Zelenko pointed to a study in South Korea that found success in the combination of zinc and hydroxychloroquine.
Zinc is a virus killer, but the replication of the virus prevents it from getting into the cell.
"Hydroxychloroquine opens the door and lets the zinc in," he explained. "The zinc goes inside the cell and wreaks havoc on the virus."
Meanwhile, a study from France showed success combining hydroxychloroquine with azithromycin.
"I'm not sure why that works," Zelenko said. "I postulate it prevents secondary bacterial infection. When someone is overwhelmed with a virus, they become more susceptible to opportunistic infections. I suspect that with the antibiotic on board, it minimizes the risk of complications.
"So, I figure, let's combine the three of them together," he said. "Z-Pak is so common, everyone knows about it."
Hydroxychloroquine is less known, but it's used for malaria and in rheumatology to treat diseases such as lupus or rheumatoid arthritis.
"I've had experience with it, so it's a very comfortable drug to use," Zelenko told WND.
He said there is a slight risk of a heart arrhythmia issue, "but everything in life is risk versus benefit analysis."
"I don't treat healthy young people with no shortness of breath, because they are going to get better," he said. "So why would I take the risk?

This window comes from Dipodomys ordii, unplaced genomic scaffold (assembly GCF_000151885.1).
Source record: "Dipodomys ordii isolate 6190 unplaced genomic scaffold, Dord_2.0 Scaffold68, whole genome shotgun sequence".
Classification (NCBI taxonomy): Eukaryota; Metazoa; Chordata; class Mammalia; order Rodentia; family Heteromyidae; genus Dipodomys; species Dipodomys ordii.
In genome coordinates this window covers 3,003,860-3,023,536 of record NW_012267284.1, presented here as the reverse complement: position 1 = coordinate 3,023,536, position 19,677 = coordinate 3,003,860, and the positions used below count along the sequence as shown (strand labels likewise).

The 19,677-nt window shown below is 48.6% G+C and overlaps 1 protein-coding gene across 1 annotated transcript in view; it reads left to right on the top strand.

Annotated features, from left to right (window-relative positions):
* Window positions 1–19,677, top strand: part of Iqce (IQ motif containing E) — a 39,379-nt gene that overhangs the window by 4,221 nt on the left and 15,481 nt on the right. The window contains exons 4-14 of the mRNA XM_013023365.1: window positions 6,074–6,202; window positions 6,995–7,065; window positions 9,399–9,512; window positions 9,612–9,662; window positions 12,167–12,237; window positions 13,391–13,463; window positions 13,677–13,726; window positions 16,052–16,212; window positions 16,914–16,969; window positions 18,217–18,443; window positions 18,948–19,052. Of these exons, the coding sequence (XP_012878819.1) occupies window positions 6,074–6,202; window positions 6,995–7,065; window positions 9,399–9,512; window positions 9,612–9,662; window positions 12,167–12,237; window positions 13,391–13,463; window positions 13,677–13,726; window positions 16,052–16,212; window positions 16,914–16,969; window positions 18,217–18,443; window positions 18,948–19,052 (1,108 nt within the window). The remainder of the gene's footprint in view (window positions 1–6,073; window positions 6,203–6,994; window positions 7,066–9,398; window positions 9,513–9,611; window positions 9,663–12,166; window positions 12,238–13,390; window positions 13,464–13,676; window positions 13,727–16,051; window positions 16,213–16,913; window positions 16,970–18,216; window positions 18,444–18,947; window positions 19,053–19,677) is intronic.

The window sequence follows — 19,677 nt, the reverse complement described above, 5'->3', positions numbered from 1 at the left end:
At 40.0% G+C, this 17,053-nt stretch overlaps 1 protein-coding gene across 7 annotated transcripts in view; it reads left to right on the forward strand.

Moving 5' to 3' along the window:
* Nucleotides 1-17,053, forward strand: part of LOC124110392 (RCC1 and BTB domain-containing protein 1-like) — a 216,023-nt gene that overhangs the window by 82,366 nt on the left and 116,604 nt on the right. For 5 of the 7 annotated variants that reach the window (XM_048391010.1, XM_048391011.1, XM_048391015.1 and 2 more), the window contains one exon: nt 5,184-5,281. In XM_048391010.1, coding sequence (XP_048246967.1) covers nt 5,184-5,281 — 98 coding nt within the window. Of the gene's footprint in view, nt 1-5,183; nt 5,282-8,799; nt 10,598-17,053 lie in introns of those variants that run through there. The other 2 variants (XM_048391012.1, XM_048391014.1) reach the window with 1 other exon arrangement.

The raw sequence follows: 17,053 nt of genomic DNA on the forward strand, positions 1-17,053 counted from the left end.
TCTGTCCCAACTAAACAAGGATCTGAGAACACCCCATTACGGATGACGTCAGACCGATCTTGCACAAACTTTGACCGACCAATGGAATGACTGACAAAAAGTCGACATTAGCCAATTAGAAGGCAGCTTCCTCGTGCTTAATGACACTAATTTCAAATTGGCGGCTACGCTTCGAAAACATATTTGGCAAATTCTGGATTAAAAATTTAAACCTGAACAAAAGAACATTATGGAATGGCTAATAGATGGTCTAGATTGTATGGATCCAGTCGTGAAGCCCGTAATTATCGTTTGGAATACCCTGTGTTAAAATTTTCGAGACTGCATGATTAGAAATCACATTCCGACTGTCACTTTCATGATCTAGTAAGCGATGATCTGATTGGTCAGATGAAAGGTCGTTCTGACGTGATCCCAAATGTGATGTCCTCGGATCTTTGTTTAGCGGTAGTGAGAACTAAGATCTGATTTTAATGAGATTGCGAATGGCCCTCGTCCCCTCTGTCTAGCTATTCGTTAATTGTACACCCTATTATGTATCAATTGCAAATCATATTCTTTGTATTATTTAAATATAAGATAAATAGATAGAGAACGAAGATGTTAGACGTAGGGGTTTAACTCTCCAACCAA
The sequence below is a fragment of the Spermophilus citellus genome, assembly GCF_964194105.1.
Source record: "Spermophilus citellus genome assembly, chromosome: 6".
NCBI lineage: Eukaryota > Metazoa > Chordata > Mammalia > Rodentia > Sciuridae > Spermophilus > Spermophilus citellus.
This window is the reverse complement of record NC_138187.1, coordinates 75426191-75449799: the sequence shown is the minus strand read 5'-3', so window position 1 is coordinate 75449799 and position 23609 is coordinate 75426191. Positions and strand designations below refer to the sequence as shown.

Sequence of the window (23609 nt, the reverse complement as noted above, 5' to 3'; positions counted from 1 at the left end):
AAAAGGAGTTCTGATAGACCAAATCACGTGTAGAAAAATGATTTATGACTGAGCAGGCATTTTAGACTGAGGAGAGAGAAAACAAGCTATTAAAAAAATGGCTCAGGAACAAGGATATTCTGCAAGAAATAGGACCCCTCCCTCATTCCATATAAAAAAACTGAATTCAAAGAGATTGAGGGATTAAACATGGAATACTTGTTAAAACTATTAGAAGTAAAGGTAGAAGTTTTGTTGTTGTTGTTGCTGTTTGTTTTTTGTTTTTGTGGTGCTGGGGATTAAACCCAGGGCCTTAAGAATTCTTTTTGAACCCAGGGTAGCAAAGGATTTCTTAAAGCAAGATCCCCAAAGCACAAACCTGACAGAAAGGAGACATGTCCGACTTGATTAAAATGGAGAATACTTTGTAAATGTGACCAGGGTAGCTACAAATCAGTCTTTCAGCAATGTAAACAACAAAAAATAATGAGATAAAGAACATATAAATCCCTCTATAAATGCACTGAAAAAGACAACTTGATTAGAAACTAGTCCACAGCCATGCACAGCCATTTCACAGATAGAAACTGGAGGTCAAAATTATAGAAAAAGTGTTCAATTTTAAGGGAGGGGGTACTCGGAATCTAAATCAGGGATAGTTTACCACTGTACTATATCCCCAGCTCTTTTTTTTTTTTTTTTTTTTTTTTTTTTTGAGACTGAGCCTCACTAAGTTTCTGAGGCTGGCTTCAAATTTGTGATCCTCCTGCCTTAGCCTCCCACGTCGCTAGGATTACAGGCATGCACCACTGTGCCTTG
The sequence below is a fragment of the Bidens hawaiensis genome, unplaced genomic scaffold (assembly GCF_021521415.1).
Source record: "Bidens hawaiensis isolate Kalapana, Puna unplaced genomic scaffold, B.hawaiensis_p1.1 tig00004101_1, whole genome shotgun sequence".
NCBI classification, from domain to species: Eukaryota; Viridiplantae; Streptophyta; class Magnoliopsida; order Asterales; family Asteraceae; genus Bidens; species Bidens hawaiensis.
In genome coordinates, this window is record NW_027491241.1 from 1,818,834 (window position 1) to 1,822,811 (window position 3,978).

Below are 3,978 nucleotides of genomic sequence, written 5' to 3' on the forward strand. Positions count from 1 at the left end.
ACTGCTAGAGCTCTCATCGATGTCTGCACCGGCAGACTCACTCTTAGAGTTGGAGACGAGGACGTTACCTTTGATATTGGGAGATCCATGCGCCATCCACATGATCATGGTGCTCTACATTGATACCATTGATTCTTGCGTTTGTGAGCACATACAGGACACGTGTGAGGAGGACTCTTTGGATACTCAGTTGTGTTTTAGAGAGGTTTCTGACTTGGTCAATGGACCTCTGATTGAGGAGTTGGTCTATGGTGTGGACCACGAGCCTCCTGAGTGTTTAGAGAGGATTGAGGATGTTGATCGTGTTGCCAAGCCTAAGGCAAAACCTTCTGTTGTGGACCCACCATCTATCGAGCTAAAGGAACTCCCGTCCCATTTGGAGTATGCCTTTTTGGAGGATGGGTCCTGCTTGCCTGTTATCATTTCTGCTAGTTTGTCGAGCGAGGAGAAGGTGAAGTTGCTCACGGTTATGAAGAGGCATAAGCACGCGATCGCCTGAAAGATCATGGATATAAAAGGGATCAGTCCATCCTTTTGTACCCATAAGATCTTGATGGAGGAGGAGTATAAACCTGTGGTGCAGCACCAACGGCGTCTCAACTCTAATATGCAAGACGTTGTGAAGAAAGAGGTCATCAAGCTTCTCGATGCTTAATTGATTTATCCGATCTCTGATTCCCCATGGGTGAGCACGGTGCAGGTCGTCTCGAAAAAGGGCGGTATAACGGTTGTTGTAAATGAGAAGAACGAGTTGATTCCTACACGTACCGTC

"But if someone has a 6 to 10% chance of dying, you'd better believe I'm going to give it to them."
'A foot and a half in the grave'
WND asked Zelenko how the whirlwind of the last 48 hours has affected him personally.
"I'll give you an honest answer," he said. "Two years ago, I was diagnosed with pulmonary artery sarcoma. It has a 100% mortality rate. I ended up having open heart surgery and lost my right lung. I went on very difficult chemo. And I'm still on oral chemotherapy.
"The fact that I'm alive is statistically improbable," he said. "There are only about 10 cases in the world a year of what I had, and they all ended with an autopsy.
"The reason I'm telling you this is that public accolades mean nothing to me. After you have a foot and a half in the grave, and then you're spared ... I was actually wondering why God spared me."
Zelenko noted he's the father of eight children who treats a community of more than 30,000 people.
"My purpose in life has really become to try to relieve pain and suffering. Not to think about myself," he said. "I haven't slept in like four days and try to help as many people as I can."
But he does "have skin in the game."
"I do want to live, and if I get this infection, it's not so good for me," he said. "I only have one lung. I have children, I have parents. It's also personal."